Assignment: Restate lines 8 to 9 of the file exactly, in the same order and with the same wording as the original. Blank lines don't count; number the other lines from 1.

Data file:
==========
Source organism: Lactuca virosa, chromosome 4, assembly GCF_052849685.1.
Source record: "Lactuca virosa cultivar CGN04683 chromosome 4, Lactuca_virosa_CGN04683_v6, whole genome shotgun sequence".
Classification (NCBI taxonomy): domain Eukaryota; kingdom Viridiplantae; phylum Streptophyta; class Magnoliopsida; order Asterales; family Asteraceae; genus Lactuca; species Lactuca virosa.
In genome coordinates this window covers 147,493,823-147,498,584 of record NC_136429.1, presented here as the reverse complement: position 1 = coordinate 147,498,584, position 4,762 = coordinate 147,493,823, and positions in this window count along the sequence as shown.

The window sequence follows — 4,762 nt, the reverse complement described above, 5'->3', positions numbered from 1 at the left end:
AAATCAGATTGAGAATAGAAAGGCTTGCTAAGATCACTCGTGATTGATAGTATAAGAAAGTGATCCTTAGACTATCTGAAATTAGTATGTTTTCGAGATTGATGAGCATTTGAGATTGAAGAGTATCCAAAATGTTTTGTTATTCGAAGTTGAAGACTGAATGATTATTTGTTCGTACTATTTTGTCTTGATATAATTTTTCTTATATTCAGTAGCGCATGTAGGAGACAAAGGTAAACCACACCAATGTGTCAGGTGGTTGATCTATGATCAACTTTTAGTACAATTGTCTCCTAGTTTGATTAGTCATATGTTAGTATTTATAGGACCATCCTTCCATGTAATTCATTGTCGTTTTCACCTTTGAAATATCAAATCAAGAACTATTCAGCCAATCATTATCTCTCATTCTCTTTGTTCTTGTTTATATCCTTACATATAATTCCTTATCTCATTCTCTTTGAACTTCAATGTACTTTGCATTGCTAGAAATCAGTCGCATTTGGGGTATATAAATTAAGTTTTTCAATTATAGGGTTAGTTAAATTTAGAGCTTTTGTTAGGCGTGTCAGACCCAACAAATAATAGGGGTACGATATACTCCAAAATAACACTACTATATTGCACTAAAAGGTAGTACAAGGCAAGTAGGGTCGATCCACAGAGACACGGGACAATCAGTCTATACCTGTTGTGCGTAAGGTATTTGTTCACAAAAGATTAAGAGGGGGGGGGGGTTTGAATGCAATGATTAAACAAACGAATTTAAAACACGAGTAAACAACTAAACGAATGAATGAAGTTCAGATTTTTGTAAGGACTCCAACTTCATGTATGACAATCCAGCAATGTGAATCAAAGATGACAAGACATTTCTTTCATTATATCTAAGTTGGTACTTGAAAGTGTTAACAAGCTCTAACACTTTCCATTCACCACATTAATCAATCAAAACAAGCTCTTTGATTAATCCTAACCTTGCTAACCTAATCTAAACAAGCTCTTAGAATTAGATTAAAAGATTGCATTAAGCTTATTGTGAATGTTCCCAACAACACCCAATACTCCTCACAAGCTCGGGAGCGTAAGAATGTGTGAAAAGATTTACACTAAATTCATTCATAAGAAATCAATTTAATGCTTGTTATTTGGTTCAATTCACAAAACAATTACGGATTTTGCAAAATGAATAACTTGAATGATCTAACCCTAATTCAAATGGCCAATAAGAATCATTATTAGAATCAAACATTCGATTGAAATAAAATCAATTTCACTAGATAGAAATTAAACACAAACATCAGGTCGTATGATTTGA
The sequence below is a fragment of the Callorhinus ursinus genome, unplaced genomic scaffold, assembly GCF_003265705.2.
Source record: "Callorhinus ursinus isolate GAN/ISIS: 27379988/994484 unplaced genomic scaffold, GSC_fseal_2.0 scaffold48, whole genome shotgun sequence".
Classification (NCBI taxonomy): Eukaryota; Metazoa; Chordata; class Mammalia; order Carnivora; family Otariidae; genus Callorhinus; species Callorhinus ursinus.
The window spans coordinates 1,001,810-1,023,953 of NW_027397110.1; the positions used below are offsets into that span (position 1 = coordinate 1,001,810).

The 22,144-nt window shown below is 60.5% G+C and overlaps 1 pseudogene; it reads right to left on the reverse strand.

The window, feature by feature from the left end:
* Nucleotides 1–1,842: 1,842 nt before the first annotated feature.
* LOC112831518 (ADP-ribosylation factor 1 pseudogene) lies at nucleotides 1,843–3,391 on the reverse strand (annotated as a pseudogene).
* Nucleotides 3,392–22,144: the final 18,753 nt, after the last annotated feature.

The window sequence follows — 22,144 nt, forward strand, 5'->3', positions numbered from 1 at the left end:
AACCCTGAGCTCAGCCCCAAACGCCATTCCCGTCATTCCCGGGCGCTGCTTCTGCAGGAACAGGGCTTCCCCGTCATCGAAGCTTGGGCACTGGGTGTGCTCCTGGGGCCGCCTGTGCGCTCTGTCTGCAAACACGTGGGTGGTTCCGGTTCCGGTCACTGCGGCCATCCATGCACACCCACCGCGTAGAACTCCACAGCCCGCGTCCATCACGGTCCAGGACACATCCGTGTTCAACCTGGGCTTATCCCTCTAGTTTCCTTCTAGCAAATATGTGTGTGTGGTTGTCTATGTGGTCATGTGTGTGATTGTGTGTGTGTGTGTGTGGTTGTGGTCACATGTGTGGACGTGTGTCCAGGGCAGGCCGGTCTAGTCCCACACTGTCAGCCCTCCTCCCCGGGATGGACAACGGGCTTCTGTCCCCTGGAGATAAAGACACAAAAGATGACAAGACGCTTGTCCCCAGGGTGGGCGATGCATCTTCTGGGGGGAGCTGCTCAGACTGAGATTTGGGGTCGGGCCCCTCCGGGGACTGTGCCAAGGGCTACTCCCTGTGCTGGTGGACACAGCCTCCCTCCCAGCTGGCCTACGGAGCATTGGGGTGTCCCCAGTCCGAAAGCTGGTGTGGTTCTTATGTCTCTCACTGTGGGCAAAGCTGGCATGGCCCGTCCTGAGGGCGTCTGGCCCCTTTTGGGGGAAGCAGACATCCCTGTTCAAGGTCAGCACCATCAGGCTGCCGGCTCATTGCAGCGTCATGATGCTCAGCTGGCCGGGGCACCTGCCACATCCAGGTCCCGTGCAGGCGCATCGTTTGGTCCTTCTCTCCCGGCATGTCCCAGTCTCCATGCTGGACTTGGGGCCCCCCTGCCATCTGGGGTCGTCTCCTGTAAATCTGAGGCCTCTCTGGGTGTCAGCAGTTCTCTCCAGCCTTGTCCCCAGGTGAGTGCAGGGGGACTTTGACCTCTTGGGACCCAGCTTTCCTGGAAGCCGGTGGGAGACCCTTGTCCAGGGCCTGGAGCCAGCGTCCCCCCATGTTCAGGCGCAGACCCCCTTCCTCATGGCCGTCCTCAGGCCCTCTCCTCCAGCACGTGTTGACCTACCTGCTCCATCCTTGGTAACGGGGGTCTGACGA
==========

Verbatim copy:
Source record: "Callorhinus ursinus isolate GAN/ISIS: 27379988/994484 unplaced genomic scaffold, GSC_fseal_2.0 scaffold48, whole genome shotgun sequence".
Classification (NCBI taxonomy): Eukaryota; Metazoa; Chordata; class Mammalia; order Carnivora; family Otariidae; genus Callorhinus; species Callorhinus ursinus.